“Sing me of wars, sing me of breadlines, / Tell me of front page news,” composer-lyricist Harold Rome wrote in his signature tune, “Sing Me a Song with Social Significance.” It came from his 1937 revue Pins and Needles, one of the two works for which Rome is best known, the other being I Can Get It for You Wholesale, which launched Barbra Streisand’s career. But Rome’s output consisted of far more than those two Broadway hits.
Born in 1908 in Hartford, Connecticut, Rome studied architecture at Yale and made a stab as an architect, though he had already been drawn to painting and musical theater during his undergraduate years. But work was scarce. “I was an architect with no buildings to build,” he commented, “a painter with no patrons.”
His first musical revue, Pins and Needles (1937), was one of his most successful. It was typical of his work as a whole in that it reflected his concern with social issues. Written originally for members of the International Ladies Garment Workers Union, Pins and Needles presented a series staunchly pro-union skits (devised by various writers along with Rome, including Marc Blitzstein). Despite this unlikely premise for a smash hit, the musical was a huge success; it ran for 1,108 performances and was for several years Broadway’s longest-running show. In 1962, to celebrate the 25th anniversary of the premiere, Columbia Records issued a studio recording of Pins and Needles featuring Barbra Streisand.
With his newfound success, Rome went on to write, or contribute numbers to, several other revues: Sing Out the News (1938), with June Allyson; Streets of Paris (1939), featuring a rare Broadway appearance by funnymen Abbot and Costello; Star and Garter (1942), starring the famous stripper Gypsy Rose Lee, with dancing girls aplenty; Let Freedom Ring (1942); Ziegfeld Follies of 1943; Call Me Mister (1946), performed by members of the armed forces; Alive and Kicking (1950); and Bless You All (1950), with Pearl Bailey.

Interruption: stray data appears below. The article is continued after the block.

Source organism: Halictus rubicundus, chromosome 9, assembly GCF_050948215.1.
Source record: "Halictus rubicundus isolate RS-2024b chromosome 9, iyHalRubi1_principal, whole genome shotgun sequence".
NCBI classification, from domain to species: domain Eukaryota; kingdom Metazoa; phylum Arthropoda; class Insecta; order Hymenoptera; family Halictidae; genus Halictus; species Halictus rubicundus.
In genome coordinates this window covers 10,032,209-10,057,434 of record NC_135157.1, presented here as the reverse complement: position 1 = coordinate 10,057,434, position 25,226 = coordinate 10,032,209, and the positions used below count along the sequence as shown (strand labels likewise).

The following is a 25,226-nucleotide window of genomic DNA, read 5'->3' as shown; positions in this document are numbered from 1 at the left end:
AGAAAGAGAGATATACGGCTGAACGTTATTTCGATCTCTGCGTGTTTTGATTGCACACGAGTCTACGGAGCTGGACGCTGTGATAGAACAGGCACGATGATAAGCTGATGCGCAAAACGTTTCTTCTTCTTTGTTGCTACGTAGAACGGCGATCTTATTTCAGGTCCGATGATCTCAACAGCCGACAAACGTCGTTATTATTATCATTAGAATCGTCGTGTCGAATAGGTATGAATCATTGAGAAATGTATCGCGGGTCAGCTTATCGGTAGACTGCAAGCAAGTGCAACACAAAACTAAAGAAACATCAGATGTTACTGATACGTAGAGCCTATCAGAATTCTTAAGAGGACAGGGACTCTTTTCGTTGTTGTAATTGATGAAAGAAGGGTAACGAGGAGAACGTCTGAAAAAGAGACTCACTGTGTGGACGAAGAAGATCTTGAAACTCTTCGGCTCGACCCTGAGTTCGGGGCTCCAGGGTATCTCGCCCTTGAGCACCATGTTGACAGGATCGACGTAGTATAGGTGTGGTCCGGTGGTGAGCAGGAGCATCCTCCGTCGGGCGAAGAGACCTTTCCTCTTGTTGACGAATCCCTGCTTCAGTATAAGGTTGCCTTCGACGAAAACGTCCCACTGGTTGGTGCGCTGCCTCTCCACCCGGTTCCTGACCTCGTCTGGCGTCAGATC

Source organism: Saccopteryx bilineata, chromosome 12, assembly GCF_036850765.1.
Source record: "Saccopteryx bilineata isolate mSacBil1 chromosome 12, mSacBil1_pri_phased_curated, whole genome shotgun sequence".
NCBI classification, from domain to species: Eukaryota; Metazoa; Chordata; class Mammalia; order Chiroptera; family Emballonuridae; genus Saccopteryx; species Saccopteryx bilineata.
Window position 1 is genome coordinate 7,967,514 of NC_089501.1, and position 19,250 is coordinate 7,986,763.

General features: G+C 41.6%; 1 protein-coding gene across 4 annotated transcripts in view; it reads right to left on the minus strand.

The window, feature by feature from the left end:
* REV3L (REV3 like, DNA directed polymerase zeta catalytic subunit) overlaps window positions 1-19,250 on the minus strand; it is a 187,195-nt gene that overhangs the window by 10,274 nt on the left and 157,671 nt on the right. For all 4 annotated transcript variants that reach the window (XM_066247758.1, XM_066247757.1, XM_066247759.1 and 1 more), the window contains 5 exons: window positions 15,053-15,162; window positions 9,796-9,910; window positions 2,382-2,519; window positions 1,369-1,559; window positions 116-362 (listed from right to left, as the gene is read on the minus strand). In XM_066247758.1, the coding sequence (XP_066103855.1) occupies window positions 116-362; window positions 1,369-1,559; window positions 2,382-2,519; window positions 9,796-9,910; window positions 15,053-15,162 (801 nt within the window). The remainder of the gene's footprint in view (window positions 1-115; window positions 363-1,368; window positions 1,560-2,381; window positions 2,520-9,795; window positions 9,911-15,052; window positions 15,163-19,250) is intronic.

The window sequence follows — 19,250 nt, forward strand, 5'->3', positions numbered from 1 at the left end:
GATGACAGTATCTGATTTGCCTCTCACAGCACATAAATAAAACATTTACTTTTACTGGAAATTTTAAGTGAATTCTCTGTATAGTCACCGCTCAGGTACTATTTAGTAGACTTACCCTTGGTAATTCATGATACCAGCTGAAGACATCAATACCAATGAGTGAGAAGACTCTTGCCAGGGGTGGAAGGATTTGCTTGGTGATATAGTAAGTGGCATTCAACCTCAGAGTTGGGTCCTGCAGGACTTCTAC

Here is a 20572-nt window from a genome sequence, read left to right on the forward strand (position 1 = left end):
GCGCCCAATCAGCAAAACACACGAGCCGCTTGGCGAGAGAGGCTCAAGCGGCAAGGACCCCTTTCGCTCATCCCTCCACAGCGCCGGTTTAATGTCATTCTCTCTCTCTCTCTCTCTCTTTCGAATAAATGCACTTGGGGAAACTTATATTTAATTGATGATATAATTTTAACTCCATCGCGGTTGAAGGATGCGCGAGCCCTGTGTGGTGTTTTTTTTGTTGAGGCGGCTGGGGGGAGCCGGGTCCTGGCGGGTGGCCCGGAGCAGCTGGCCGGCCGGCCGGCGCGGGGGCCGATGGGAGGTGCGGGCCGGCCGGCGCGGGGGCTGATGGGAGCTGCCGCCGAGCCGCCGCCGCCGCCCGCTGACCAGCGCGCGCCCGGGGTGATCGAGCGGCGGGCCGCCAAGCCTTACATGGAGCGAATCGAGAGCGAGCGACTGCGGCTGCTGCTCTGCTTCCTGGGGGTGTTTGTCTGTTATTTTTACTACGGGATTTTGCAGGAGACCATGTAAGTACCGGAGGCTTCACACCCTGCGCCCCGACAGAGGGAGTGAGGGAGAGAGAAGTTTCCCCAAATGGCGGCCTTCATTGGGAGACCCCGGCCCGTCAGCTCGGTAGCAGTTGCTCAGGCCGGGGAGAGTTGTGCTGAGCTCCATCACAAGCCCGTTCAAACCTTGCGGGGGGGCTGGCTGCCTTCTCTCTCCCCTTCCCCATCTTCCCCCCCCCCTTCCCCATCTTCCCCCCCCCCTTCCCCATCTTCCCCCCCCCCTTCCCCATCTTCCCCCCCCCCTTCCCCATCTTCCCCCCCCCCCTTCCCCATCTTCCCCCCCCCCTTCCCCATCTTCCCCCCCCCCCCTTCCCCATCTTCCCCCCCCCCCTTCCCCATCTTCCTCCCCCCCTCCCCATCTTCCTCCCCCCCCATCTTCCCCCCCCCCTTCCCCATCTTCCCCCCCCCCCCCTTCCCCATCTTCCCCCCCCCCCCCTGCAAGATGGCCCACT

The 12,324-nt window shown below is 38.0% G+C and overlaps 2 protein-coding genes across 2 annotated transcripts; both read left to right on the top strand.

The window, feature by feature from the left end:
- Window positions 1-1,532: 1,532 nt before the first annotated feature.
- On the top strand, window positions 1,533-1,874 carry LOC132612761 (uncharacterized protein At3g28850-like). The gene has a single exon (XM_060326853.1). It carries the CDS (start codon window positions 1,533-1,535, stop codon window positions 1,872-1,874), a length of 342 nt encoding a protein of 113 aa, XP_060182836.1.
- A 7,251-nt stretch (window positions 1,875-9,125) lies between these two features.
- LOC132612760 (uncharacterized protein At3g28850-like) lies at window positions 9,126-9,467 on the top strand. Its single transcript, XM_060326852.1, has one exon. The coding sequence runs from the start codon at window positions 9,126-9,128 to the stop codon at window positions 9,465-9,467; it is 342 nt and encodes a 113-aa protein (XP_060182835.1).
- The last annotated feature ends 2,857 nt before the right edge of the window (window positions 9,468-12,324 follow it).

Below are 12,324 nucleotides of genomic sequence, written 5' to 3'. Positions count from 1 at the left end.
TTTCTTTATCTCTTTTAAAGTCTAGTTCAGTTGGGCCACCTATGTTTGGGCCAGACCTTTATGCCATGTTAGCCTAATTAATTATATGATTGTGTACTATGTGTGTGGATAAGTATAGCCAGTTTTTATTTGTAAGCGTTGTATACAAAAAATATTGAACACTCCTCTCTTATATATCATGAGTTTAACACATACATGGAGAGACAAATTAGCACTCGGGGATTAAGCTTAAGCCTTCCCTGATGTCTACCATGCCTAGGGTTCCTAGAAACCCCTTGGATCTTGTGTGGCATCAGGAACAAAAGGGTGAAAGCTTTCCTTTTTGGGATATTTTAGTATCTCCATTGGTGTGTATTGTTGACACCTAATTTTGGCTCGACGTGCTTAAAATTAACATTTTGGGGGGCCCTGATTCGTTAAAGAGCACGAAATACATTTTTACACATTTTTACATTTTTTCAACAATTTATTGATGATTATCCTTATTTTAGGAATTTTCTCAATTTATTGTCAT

In 1952, Rome wrote the music and lyrics for the musical Wish You Were Here, about a resort for adults where romance inevitably flourishes. The set was notable for its large swimming pool in the center of the stage. The original cast featured future television stars Jack Cassidy, Phyllis Newman, Larry Blyden, and Florence Henderson, as well as Sheila Bond, who won a Tony®.
Rome’s next musical, Fanny (1954) – based on Marcel Pagnol’s trilogy Marius, Fanny, and Cesar – starred opera-idol-turned-Broadway-star Ezio Pinza as Cesar, performing alongside Walter Slezak and Florence Henderson. Rome wrote incidental music for Romanoff and Juliet (1957), written by and starring Peter Ustinov, and the music and lyrics for Destry Rides Again (1959), starring Andy Griffith.
I Can Get It for You Wholesale (1962) was Rome’s next hit; set in New York’s garment center, it starred Elliott Gould as the overambitious Harry Bogen, who will do anything to get ahead, and introduced Barbra Streisand, who in her song “Miss Marmelstein” already showed signs of future stardom. The Zulu and the Zayda (1965), with a cast featuring Ossie Davis and Louis Gossett, as well as Yiddish theater veteran Menasha Skulnik. The play takes place in Johannesburg, South Africa, ad focuses on relationships between the races.
Rome’s later work included lyrics for La Grosse Valise (1965). He also wrote Scarlett (1970), an adaptation of Gone with the Wind, performed in Tokyo, London, and Los Angeles. Film credits include Rear Window, Anchors Aweigh, Thousands Cheer, and Babes on Broadway. Rome died in 1993.